12 Years A Slave reviewed by Miles David Moore Scene4 Magazine February 2014 www.scene4.com

Miles David Moore


February 2014

Extreme peril has been a focus of drama at least since the ancient Greeks, whether the protagonists brought the tragedy on themselves (Oedipus Rex) or were helpless victims (The Trojan Women).  2013 alone saw a bumper crop of films about people in anomalously perilous situations.  Alfonso Cuaron's Gravity concerned a science officer (Sandra Bullock) stranded in outer space after debris from a satellite destroyed her space station.  J.C. Chandor's All is Lost presented a yachtsman (Robert Redford) sailing solo around the world whose options dwindled rapidly after his boat's hull was punctured. Paul Greengrass' Captain Phillips was based on the true story of the eponymous cargo ship captain (Tom Hanks) whose vessel was boarded by Somali pirates.

All three films are worth seeing, especially for their lead performances, and Gravity in particular sets new standards for excellence in special effects.  Yet all three films—and most other movies released this year—seem utterly trivial compared with the year's best and most harrowing film, Steve McQueen's 12 Years a Slave.

With the possible exceptions of Fruitvale Station and The Butler, it is difficult even to compare 12 Years a Slave with any other recent film.  Captain Phillips, Gravity's Ryan Stone, and the nameless mariner in All is Lost faced ordeals to be sure, but those ordeals lasted only a few hours or days.  Solomon Northup, the actual historical figure on whose memoirs 12 Years a Slave is based, lived the reality summed up in the four bleak words of the title. 

Northup (Chiwetel Ejiofor) was a free African-American living in Saratoga Springs, N.Y., in 1841.  A freelance carpenter and violinist, Northup lived in middle-class comfort with his wife and two children.  (Northup's daughter is played by Quvenzhane Wallis, who made a spectacular debut in 2012 in Beasts of the Southern Wild.) 

One day, while his wife and children were away, Northup received a job offer from two white men to provide the music for a traveling circus. The men invited Northup to Washington, D.C., to discuss details.  During a celebratory dinner, Northup suddenly felt dizzy, and was taken to bed.  The next thing he knew, he was lying on the cold stone floor of a cell in a slave warehouse, chained hand and foot.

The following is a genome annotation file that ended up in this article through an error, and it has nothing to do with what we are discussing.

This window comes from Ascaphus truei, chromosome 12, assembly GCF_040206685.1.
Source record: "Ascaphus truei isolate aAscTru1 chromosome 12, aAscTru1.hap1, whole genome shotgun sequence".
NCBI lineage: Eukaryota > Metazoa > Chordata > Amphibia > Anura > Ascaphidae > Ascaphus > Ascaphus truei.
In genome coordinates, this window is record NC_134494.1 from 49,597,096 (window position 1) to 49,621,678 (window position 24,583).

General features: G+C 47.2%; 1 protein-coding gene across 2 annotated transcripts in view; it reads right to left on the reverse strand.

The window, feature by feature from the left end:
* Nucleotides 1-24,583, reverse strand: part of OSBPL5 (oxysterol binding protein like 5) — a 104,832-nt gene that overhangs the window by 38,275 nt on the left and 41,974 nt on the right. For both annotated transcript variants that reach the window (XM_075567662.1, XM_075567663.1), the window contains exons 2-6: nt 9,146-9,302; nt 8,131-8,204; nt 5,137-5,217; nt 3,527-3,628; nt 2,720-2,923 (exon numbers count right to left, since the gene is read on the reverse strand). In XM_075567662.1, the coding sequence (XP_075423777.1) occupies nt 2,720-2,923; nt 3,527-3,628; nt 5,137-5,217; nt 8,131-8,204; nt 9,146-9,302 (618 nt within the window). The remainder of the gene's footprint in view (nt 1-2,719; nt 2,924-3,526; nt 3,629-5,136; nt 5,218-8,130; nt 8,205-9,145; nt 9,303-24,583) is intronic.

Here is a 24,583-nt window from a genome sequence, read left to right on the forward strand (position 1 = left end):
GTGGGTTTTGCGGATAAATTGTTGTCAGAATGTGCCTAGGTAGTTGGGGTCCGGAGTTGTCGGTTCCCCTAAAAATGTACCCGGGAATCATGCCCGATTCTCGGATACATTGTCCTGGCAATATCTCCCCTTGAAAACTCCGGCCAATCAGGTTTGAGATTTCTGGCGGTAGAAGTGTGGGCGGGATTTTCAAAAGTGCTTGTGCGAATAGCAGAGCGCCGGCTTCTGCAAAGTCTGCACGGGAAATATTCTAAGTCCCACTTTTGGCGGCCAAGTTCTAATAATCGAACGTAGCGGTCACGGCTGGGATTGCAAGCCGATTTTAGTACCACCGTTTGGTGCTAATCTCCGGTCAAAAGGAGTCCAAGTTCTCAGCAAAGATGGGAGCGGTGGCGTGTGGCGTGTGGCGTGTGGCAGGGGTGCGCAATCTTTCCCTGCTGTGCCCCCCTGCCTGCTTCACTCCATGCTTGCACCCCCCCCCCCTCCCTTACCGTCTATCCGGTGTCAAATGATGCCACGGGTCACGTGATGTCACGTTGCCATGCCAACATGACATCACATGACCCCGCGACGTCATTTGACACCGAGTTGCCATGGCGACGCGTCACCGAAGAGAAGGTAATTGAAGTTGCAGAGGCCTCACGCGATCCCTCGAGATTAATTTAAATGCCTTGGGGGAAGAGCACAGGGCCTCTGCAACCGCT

The way McQueen stages this scene, the camera rising above Northup's cries for help to the rooftops of a cold and indifferent city, is worthy of Hitchcock.  However, 12 Years a Slave quickly blows past any Hitchcock thriller, into a reality that beggars description except to record the hard, brutal facts.

Transported in chains to New Orleans, Northup is renamed Platt by a slave trader (Paul Giamatti) who promptly offers him up for sale. The scenes of degradation in the slave market, in which men, women and children are treated as livestock, are hideous beyond belief, yet only a prelude for the horrors to come.

Northup's first master, William Ford (Benedict Cumberbatch), is a relatively decent and enlightened man, but still very much a slavemaster.  This is made resoundingly clear by the fate of Eliza (Adepero Oduye), a woman sold to Ford at the same time as Northup.  Eliza has been separated from her children, and Mrs. Ford finds Eliza's constant grief annoying.  The last we see of Eliza, she is being hauled away by two very rough-looking men.

Meanwhile, Northup gets into a world of trouble on his own, in a dispute with Ford's chief carpenter, a lamebrained racist named John Tibeats (Paul Dano).  Although some critics have described what happens to Northup here, I will not; the sheer horror of it needs to hit you in the face, as it did Northup.  In any case, the situation between Northup and Tibeats makes it necessary for Ford to sell Northup to a neighboring plantation owner, just to save Northup's life.

And here Northup's trouble truly begins, for his new master is Edwin Epps (Michael Fassbender).  An unstable, alcoholic sadist, Epps shouts Bible verses as authority to beat his slaves.  Epps sets a quota for his slaves to pick 200 pounds of cotton a day, the whip being the penalty for not meeting the quota.